Shortly before trial began, an audit based on records supplied to the plaintiffs in discovery was completed. A few days later, the Union and the Funds moved for leave to file a motion for partial summary judgment less than ten days before the scheduled pretrial hearing (see Fed. R. Civ. P. 56(c)), contending that Keystone's failure to provide timely discovery had precluded an earlier motion. Relying on the deposition of Keystone's chief executive officer, David A. Peppelman, the text of the collective bargaining agreement, and other related documents, the Funds and the Union contended that there were no genuine issues of fact regarding the existence of a collective bargaining agreement or Keystone's obligations under the agreement.

On the day the trial began, the district court addressed the issues presented by the plaintiffs' submissions. The court ruled that Keystone was entitled to a jury trial only on the plaintiffs' claims under Section 301 of the LMRA, 29 U.S.C. § 185, for dues and the cost of the audit. The court also ruled as a matter of law that Keystone was a party to and was bound by the collective bargaining agreement. In addition, the court ruled as a matter of law that Keystone's failure to make contributions constituted a breach of contract and that the only remaining factual issues were (1) whether the employees for whom the plaintiffs were seeking contributions had performed work covered by the collective bargaining agreement and (2) whether the plaintiffs were entitled to the cost of the audit.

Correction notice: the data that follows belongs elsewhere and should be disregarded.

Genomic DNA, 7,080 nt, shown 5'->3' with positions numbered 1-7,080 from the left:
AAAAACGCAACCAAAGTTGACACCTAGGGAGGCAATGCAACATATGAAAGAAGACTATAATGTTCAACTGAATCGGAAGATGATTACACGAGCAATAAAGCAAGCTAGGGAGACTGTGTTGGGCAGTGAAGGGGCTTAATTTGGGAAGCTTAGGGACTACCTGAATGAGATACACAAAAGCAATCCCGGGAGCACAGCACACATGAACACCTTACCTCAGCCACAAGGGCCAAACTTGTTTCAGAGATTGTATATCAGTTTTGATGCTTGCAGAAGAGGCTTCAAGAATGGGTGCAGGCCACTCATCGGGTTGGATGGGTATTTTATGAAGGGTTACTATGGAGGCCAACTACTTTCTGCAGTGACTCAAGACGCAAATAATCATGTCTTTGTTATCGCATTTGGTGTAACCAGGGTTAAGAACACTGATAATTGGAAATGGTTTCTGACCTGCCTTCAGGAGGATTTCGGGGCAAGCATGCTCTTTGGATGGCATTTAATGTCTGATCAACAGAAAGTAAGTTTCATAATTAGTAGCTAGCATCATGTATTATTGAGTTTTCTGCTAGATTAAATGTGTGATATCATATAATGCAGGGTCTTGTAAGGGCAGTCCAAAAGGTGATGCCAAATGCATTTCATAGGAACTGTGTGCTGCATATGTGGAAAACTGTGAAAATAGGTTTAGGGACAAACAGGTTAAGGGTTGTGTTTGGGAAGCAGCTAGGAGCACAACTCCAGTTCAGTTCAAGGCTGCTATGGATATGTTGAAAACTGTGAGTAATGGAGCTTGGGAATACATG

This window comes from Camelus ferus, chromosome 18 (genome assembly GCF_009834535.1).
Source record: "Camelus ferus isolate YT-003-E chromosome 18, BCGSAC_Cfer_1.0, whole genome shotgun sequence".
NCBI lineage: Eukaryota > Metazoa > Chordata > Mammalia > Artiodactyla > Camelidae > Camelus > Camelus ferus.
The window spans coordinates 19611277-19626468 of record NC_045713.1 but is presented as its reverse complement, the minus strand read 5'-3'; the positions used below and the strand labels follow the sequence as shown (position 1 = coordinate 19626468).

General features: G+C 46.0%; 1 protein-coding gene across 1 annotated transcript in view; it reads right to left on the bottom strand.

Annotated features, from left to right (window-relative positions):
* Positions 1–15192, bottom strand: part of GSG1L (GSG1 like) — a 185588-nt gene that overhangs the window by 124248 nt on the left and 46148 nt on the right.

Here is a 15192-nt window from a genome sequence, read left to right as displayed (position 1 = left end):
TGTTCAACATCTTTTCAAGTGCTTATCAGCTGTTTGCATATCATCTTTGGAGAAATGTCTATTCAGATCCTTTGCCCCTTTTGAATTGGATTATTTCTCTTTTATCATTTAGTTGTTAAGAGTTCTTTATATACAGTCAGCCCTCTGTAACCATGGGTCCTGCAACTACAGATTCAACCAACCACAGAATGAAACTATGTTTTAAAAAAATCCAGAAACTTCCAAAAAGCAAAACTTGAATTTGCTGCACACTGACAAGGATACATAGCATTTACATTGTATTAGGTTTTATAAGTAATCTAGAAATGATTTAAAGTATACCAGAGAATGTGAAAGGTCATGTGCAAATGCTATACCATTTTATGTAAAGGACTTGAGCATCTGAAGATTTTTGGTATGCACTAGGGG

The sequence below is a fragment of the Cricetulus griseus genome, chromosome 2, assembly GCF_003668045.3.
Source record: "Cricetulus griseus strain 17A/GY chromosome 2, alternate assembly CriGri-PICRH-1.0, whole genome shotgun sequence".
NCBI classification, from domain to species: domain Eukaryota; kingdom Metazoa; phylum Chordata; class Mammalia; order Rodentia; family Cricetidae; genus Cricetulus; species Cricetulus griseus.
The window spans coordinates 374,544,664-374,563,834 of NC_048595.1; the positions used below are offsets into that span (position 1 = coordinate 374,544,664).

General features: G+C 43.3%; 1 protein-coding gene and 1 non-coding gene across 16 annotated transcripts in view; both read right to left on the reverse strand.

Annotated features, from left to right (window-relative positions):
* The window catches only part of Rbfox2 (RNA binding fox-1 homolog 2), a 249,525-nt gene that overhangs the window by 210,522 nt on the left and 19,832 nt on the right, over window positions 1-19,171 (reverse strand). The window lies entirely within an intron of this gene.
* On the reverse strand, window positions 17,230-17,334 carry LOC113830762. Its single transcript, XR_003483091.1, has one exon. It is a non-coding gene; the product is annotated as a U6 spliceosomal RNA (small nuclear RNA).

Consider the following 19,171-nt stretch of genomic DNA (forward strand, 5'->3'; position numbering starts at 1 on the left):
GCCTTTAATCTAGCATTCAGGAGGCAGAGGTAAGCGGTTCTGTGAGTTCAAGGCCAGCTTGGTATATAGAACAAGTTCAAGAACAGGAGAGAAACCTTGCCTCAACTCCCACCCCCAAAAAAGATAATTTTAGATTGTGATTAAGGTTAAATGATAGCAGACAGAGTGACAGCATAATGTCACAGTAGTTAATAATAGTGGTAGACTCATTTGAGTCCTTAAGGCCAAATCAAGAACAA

The court impanelled a jury but structured the trial so that the jury considered the disputed factual issues only with respect to the plaintiffs' LMRA claims for dues and the cost of the audit. At the conclusion of the evidence, the court instructed the jury to answer the following three special interrogatories: (1) whether the plaintiffs had proven that Keystone employed persons (other than three employees for whom contributions had been made)*fn1 who performed work covered by the collective bargaining agreement; (2) whether the plaintiffs had proven that the audit of Keystone's payroll records accurately reflected the number of covered employees and the hours they had worked; and (3) whether the plaintiffs had proven that this audit was reasonably necessary. The jury answered "yes" to all three interrogatories, and the court then ruled that the Union was entitled to $56,382.38 in dues and that the Funds were entitled to $747 for the cost of the audit.

Acting as finder of fact with regard to the ERISA claims, the court found that the Funds had proven that they were entitled to a total of $1,350,121.93 for delinquent contributions, interest, and 20% liquidated damages. The court subsequently awarded plaintiffs attorneys' fees. Keystone appealed.

II.

Keystone contends -- and we agree -- that it was entitled to a jury trial on plaintiffs' claims for fund contributions, interest, and statutory penalties. In analyzing this issue, we will address two subsidiary questions. First, upon which provision or provisions of ERISA did the plaintiffs rely in seeking this relief? ...